Thursday, January 20, 2011

White Material

Clearly in reference to the seizure of the Zimbabwean farms run or owned by western Europeans during the Mugabe era, White Material is a French drama showing such an experience from many angles. The story centers on a coffee farm in an unnamed African country run by a white family, a few Africans who work in management-esque positions and quite a few African laborers. I once heard a saying that the problem with Africa is that everyone is wrong.

This certainly seems the vantage point of director Clare Denis is taking. The white farmers are clearly in the wrong. They refuse to give up their farm, refuse to move their family to safety and live in air-conditioned luxury while those around them suffer.

The local adult and child rebels are clearly wrong, as they seem to only care about snatching up what they can get and will kill anyone who gets in their way.

The government is also quite clearly corrupt, as they too live in luxury while those around them suffer, but then they will swoop in and take what they can get and seem to heartlessly kill at will as well. This last one was an obvious reference to Mugabe himself, who heavily suggested an uprising against white farmers for amassing vast properties, but then he owned 14 commercial farms alone and lived like a king.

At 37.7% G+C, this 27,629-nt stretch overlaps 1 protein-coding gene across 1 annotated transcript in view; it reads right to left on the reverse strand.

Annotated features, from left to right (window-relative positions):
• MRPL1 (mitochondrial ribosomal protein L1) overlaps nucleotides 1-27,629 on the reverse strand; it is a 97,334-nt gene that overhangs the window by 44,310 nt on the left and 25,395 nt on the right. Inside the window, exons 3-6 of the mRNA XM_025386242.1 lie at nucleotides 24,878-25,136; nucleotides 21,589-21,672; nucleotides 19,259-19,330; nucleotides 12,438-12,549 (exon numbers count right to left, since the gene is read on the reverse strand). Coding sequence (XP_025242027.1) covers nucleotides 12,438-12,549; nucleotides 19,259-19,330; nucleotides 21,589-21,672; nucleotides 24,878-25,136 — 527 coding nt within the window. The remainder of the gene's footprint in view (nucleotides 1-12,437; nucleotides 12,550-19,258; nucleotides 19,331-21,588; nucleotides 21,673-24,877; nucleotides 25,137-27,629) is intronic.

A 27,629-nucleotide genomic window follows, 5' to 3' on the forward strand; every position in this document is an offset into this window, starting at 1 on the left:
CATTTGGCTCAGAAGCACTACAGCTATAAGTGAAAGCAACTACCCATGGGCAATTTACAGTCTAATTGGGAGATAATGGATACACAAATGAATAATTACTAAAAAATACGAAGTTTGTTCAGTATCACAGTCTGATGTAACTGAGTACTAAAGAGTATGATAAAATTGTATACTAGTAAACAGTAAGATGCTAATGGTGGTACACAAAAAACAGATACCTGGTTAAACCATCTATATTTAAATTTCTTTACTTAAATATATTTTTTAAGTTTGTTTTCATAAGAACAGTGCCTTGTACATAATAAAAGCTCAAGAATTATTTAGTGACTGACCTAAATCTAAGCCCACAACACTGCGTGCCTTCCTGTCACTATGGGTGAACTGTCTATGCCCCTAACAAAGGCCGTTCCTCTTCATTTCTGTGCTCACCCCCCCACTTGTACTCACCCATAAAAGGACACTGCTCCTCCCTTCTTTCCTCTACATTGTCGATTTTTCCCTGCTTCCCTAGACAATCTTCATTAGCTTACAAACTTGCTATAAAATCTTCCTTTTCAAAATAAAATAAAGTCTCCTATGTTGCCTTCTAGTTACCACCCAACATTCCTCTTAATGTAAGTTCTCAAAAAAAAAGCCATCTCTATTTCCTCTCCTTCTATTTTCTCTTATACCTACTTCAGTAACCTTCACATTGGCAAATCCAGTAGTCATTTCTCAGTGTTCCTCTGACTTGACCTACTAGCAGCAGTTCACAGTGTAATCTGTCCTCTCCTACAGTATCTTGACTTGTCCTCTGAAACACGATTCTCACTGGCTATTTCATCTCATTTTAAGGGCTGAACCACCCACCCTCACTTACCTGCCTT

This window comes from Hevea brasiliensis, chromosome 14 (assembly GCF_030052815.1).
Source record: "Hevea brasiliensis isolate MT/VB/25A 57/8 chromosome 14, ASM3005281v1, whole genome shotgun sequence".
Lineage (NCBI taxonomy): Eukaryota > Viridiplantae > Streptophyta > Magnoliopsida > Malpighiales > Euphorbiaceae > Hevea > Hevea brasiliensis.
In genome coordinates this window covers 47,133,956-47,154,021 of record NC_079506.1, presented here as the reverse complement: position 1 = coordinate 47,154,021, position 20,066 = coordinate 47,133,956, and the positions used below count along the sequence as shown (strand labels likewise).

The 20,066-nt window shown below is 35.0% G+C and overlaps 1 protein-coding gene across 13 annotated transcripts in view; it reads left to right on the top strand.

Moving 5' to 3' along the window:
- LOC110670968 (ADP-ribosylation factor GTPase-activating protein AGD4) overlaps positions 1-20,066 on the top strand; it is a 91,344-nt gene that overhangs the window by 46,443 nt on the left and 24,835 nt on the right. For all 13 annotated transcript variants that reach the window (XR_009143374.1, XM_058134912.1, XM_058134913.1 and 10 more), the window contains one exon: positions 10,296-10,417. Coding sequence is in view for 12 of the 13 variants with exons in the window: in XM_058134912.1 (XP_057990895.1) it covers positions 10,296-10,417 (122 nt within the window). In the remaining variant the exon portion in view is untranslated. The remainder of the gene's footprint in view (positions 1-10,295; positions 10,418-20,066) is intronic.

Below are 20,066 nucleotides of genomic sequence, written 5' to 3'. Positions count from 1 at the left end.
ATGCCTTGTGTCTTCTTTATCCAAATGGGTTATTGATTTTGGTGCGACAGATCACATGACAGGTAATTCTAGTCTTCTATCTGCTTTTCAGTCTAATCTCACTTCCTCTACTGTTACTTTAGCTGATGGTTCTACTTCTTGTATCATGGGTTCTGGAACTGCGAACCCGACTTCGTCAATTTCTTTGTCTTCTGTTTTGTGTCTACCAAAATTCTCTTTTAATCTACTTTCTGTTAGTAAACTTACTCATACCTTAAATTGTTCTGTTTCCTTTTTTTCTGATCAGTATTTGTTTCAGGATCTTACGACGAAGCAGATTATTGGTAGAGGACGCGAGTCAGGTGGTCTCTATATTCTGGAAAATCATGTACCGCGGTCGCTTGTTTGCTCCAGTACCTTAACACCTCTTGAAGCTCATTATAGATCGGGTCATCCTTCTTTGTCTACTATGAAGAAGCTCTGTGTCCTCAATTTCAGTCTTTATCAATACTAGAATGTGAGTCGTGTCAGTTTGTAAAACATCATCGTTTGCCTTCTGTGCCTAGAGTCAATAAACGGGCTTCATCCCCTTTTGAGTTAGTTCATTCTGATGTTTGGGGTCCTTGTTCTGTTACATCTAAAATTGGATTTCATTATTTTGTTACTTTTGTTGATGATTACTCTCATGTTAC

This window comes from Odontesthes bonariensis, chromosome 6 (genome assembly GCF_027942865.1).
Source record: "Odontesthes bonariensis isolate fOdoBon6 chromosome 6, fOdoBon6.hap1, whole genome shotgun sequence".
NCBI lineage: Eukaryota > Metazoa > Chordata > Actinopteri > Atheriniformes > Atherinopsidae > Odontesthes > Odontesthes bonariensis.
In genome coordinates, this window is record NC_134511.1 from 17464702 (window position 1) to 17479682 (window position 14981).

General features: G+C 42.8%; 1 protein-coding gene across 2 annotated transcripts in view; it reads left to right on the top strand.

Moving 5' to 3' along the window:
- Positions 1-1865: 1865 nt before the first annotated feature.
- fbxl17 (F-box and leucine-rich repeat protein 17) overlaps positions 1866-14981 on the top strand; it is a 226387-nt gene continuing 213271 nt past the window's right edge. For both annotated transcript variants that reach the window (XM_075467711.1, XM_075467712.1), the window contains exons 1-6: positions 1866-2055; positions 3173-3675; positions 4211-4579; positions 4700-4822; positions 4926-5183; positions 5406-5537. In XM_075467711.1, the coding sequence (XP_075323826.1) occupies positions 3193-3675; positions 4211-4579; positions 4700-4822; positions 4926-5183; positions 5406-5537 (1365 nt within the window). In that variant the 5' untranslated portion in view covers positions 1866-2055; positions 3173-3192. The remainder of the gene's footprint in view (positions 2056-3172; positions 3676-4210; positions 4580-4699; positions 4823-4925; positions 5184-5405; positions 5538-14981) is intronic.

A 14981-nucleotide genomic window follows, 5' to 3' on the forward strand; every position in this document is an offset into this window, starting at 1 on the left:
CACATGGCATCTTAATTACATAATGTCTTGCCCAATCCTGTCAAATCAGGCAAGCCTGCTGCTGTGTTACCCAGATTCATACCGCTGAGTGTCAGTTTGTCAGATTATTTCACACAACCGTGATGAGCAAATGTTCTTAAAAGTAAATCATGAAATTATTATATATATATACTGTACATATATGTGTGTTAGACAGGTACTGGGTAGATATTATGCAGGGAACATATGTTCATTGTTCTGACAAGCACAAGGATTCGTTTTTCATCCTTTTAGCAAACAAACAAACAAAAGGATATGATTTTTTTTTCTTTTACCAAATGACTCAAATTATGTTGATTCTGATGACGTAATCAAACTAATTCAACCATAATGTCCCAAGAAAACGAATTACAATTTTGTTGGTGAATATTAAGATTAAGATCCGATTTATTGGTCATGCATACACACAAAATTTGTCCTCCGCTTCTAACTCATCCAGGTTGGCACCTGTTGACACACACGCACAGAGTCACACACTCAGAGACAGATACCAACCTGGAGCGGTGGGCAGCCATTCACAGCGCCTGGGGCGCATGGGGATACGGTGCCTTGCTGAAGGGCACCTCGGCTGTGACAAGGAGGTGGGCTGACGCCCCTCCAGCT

Each side was portrayed as an intense source of frustration, persons acting grotesquely in the name of entitlement.

The movie was shot well and the performances were top notch. My only complaint about the movie was that it had almost no story. French filmmakers love the ‘slice-of-life’ approach to story telling, where there’s no particular story arch, but rather the watcher gets to simply receive a message by being a fly on the wall during a particular time period. It’s an approach many enjoy, but I’m not a huge fan of it. I can’t help but leave a movie like this and think, why didn’t they just make a documentary? The point of a feature, to me, is storytelling and there just wasn’t much story here.

That said, it was certainly worth a watch and will most definitely get conversations going.


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